Emeritus Professor of Radio Astronomy
JJ Thomson Avenue
Cambridge CB3 0HE
Richard Hills has spent most of his career working on the development of radio astronomy at millimetre wavelengths, the part of the spectrum that lies between radio and the infra-red regions. These wavelengths are particularly useful for studying the formation of new stars and planets, which is still taking place in our own galaxy, and for observing the initial assembly of galaxies, most of which happened more than 10 billion years ago, as well as for making observations of the Cosmic Microwave Background signals, which originated at an even earlier epoch. He was Project Scientist for the James Clerk Maxwell Telescope, which was built on the 4200m high Mauna Kea in Hawaii in the 1980s, and continued to work with that telescope and the development of new instruments for it for many years. He also worked on the ESA projects Herschel and Planck, acting as Telescope Scientist for the latter during the development phase. From 2007 to 2012 he was Project Scientist of the Atacama Large Millimetre/Submillimetre Array (ALMA) in Chile, with responsibility for ensuring that the telescope met the requirements of the scientists and for overseeing the scientific commissioning. He continues to work on a number of technical aspects of ALMA and other telescopes around the world.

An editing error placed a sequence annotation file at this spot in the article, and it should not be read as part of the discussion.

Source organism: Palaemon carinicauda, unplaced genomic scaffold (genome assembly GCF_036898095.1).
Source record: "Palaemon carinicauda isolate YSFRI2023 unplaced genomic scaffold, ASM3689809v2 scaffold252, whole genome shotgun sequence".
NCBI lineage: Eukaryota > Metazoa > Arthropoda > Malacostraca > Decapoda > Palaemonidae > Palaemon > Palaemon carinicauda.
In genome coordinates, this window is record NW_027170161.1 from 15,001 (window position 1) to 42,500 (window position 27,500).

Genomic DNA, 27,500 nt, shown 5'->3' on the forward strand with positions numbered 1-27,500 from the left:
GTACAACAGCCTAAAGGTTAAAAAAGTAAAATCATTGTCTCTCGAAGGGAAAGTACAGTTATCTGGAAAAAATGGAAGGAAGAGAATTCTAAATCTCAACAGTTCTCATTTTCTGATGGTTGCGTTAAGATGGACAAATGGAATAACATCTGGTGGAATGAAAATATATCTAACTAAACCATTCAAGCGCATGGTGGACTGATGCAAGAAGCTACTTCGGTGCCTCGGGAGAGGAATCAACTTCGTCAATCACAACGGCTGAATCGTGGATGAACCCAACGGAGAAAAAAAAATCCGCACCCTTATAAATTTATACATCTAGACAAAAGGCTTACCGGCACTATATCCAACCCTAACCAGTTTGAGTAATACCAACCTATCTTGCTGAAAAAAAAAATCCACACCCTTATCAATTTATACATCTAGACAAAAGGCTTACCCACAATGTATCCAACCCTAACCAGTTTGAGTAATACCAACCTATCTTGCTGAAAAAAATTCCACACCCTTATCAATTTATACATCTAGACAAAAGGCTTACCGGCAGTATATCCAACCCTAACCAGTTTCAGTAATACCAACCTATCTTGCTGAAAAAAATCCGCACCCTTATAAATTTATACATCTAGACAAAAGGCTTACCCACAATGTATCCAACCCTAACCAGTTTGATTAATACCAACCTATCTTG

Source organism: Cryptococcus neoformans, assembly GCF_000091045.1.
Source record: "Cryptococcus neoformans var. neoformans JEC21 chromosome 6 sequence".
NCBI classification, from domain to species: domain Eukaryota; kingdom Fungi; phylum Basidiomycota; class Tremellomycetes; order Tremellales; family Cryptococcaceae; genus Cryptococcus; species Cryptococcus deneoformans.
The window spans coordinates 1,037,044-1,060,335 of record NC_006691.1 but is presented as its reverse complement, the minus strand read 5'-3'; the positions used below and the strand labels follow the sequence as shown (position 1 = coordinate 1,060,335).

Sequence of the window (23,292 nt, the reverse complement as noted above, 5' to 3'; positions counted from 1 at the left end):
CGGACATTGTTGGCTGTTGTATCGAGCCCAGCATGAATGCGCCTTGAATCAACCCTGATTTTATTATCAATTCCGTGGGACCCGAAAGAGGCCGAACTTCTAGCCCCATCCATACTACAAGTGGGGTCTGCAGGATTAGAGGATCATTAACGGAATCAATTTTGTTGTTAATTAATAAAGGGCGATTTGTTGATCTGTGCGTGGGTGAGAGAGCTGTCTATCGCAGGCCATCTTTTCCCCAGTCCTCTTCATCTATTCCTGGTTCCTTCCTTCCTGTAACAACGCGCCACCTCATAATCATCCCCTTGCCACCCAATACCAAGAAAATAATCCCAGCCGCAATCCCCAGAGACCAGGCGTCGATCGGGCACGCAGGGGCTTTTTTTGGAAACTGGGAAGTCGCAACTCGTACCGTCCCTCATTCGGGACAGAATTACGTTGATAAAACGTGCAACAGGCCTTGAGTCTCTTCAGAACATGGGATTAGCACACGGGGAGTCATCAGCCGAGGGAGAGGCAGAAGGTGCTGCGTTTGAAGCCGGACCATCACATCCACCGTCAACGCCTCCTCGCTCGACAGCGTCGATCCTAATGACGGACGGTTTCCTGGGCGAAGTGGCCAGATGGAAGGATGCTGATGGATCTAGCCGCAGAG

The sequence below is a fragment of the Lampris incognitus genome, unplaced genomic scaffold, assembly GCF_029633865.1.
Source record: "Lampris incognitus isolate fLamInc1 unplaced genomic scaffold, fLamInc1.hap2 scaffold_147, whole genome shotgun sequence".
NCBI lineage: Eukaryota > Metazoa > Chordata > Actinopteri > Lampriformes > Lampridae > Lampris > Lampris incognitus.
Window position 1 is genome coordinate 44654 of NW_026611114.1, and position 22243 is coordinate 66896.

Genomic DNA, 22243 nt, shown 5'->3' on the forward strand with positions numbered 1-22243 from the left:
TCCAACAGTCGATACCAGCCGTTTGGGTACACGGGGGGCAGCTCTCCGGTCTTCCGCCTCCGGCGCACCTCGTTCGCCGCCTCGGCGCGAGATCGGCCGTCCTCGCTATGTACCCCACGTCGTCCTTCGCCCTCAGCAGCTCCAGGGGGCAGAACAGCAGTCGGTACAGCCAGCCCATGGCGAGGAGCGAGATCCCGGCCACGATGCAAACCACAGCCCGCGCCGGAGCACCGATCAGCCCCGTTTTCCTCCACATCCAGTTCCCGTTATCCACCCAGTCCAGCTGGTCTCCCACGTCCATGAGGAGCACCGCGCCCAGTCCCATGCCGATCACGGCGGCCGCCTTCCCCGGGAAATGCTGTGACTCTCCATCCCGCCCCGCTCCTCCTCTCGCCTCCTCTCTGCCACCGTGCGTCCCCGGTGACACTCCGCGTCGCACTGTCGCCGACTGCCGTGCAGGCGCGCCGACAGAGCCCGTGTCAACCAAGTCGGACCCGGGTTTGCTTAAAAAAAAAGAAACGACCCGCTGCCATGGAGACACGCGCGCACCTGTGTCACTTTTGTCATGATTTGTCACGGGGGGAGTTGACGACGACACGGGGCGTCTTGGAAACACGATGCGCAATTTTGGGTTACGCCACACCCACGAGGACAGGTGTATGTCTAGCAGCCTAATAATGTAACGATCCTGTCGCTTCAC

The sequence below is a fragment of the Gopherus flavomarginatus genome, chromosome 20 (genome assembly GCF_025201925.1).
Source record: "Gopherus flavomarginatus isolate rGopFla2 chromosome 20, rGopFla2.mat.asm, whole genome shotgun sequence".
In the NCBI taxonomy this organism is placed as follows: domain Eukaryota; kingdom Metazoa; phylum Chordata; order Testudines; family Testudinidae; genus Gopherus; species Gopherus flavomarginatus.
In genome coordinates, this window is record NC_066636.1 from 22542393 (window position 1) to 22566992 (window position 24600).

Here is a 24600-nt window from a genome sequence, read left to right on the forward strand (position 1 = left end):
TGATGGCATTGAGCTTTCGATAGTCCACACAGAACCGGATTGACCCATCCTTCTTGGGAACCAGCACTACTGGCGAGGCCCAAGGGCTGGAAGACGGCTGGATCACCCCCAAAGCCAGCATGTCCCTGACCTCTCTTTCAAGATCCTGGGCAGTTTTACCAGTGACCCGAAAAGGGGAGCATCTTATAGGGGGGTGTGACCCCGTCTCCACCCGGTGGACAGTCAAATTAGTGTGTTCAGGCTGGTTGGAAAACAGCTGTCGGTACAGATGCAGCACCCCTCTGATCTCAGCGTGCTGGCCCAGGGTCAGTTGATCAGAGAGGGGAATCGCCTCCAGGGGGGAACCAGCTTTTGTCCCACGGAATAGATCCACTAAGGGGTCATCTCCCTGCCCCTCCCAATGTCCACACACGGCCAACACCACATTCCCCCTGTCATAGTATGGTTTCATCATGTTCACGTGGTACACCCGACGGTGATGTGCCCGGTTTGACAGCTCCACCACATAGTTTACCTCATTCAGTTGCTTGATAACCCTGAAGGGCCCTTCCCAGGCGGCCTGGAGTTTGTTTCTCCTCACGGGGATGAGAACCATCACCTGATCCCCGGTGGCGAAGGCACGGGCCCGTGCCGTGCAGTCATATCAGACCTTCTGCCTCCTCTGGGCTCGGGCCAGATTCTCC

Astronomy and instrumentation at millimetre wavelengths
The physical processes associated with star-formation
High precision antennas and high-frequency receivers